I'd been seeing headlines about an iPhone X, which I'm guessing is Apple's strategy for decoupling from numeric versions. Imagine a few years from now and the iPhone 17 is now available... "iPhone 17 - the greatest iPhone ever!! So much better than iPhone 16!!!" So X is a way to shift to model names as opposed to numbers. Not a bad idea.

But I've also run across several news items about the smaller lines for the newly released iPhone 8. Remember when Apple would release a new model  and people would line up outside their stores, waiting with an unbridled enthusiam that can only come from a great marketing strategy, or people paid to stand in line, and/or lack of medication?

Yeah, so the 8 is also a new model that is less expensive and is competing with the iPhone X, which is creating additional headlines of it's own for hyped features as well as $1000 price tag. Greatest iPhone Ever!! [All new features that other phones already have but didn't dramatize like us!!] No wonder the lines for the 8 are smaller - people are waiting to see what the X is like. My guess is the X will easily outsell the 8... if you're invested in Apple products, you pretty much expect to pay a premium for the shiny Apple logo no matter how much it costs.

Here's a comparison of the iPhone 8 specs and the iPhone X. It's sort of written like something from the Apple marketing department, but the conclusion is to save your money and buy the less expensive iPhone 8.

 

 

8 SEP 2017 - Well the whole thing went to hell in a handbasket... About 6 weeks ago my Vostro 3460 started overheating badly and I had to set it aside. I couldn't do more than a few things with it before the fan would jump into high gear. Copying files to a USB key, downloading from the web, anything that seemed disk intensive would cause overheating.

My frustration grew to the point that I just put it aside. The only system I had left was the Surface Pro 3. But then that died on me too... what the hail?!!!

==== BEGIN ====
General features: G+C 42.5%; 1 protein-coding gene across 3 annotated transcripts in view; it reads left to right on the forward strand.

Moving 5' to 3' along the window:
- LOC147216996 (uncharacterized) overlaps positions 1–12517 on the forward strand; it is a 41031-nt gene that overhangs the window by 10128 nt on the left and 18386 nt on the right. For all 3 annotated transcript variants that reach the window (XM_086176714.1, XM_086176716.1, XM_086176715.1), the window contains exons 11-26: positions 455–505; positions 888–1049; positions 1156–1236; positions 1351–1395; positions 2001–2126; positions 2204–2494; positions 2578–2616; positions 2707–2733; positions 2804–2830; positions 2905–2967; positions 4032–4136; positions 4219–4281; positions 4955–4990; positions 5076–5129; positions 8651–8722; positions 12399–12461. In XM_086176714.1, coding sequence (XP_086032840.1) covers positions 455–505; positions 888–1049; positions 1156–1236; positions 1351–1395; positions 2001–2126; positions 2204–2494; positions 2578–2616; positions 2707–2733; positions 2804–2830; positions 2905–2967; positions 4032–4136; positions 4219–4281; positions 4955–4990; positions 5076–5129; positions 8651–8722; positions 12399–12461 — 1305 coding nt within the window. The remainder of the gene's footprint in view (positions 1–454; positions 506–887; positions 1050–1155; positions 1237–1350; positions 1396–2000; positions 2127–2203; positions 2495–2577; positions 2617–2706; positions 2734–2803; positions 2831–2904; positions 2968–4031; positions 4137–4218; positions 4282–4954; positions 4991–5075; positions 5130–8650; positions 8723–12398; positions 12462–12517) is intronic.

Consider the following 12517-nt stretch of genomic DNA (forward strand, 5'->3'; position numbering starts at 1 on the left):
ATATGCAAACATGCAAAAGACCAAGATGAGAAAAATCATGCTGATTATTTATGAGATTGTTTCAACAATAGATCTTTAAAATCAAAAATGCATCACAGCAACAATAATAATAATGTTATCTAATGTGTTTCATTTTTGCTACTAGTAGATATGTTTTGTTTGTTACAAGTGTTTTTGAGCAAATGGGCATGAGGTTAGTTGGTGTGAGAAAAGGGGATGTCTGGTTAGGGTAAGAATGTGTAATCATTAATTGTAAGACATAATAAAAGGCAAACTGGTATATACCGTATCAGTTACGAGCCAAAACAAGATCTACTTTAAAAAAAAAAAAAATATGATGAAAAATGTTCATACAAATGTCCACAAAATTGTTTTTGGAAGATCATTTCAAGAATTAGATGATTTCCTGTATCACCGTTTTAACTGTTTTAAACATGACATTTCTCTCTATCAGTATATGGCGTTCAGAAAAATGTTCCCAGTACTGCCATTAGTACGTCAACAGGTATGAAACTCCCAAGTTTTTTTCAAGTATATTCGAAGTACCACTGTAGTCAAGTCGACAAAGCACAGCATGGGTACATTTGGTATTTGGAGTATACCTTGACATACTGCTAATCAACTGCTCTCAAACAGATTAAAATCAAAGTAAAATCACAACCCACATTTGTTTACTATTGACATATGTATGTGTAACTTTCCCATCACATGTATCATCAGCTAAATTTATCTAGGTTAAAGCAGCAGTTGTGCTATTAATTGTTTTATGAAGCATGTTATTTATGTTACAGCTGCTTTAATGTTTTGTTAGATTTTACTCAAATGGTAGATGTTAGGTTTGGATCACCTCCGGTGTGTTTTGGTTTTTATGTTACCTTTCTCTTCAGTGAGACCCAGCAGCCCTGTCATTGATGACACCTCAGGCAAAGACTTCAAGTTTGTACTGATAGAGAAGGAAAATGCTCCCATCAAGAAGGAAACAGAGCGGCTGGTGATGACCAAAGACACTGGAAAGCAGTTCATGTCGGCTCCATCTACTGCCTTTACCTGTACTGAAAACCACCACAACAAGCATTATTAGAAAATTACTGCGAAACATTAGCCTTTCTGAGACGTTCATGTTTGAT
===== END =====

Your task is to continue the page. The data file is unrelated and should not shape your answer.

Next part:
Long story short, I'm running the Vostro again but making sure it only sees light duty. No Photoshop, minimal Dropbox, and definitely no video editing. And I was finally able to reset the Surface using an old Win 8 image (the Win 10 image wouldn't work).

More and more I'm rethinking the whole "thin and light" strategy. I don't travel a lot so there's no need to sacrifice durability for a compact form. Sure, if you work for a corporation and they refresh units every 3 years, then knock yourself out. But I'm spending my own dime here and would like to see devices last more than a few years.

Especially now that I need to make sure neither the Surface nor the Vostro see anything more stressful that email and web surfing. Gonna have to start watching the Dell Outlet Twitter feed.

 

 

03 SEP 2017  - This is sort of how I feel about phone makers removing headphone jacks, and all the people who don't like it:

Headphone Jacks

 

 

19 AUG 2017 - Right now I'm creating this website on a Microsoft Surface Pro 3, with an Intel Core i7-4650U 1.70 GHz CPU, 8Gb RAM, and a 500 Gb hard drive. A nice little system, but I would not purchase another one. Not the best recommendation, but that's the truth.

The Surface is a wonderful notebook - it has an incredibly thin and light form factor. If I traveled regularly this would be a dream to carry. But as a tablet it falls well short of useful.

First of all the Microsoft Store is woefully light on applications. You're lucky to find something relatively common, like Words With Friends. But when you do it's generally not as well developed as the other platforms such as Apple or Android.

And as I stated before, there's just not much of a selection. Need For Speed is missing. So is Waze. Couldn't find a Reddit app or the Opera browser. It's just really thin on choices, and that's not a good thing when compared to the Apple Apps Store or Google's Play Store.

As far as the OS, Windows 10 is pretty stable but the tablet functions that were in Windows 8, and which would have greatly benefited the Surface, have been removed. That, in my opinion, was a mistake. Sure, Windows 8 tablet functionality was forced on everyone and actually crippled the desktop user. But if used as a tablet, there were some pretty well thought out features that would have made the Surface an even better product.

Unfortunately it is what it is - I walked into a Microsoft Store and asked a sales rep if there were any improvements planned for the Surface as a tablet. I sort of got this blank stare from him, as though I was asking a stupid question while not intending to buy anything. Like the Surface Pro as a computer and as a tablet, that wasn't a good combination.